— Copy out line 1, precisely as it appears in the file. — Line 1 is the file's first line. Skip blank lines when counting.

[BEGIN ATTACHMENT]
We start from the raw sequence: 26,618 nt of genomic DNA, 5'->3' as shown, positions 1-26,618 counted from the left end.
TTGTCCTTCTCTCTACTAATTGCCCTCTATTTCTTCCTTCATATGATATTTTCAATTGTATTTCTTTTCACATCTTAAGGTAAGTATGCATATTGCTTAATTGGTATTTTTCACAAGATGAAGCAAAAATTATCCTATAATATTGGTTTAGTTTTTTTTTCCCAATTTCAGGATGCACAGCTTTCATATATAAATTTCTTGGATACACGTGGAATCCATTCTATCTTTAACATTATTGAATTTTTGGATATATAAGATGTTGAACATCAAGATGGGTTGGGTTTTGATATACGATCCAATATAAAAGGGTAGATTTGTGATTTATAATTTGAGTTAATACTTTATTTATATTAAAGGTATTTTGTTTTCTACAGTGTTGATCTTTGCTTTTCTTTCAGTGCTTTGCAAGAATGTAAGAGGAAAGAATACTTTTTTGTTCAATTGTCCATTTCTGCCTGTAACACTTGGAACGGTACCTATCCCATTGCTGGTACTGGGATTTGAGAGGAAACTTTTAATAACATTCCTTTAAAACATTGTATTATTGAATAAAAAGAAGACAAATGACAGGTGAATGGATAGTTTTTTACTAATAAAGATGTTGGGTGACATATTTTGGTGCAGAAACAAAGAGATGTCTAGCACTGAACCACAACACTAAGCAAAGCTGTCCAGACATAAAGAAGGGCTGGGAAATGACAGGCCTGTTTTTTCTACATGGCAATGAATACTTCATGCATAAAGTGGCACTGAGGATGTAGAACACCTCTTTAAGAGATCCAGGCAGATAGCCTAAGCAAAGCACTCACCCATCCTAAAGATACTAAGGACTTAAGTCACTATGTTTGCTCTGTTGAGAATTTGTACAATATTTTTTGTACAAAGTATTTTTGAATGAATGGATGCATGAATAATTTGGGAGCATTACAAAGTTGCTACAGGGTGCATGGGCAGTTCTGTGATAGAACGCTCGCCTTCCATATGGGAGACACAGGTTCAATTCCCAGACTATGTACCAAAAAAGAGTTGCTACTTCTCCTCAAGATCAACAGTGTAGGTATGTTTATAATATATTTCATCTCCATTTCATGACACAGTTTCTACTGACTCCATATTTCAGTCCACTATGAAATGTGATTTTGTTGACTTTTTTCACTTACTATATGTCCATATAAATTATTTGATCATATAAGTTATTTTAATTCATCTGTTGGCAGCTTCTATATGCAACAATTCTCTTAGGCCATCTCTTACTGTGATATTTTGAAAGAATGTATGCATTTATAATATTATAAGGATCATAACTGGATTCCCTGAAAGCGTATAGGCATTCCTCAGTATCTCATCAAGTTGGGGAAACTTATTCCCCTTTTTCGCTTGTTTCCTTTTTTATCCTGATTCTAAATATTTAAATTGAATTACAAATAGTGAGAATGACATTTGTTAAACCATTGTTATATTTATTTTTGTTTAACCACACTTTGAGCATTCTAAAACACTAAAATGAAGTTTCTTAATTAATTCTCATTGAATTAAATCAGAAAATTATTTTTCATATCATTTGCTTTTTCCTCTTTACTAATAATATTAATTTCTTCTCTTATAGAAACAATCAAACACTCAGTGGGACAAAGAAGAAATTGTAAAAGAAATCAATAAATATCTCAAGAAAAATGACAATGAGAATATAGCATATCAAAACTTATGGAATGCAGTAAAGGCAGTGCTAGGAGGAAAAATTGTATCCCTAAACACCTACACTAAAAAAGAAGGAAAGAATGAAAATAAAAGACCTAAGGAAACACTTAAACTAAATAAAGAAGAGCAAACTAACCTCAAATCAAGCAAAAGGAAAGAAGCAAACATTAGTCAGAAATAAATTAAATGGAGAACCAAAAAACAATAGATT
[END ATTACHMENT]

We start from the raw sequence: 26,618 nt of genomic DNA, 5'->3' as shown, positions 1-26,618 counted from the left end.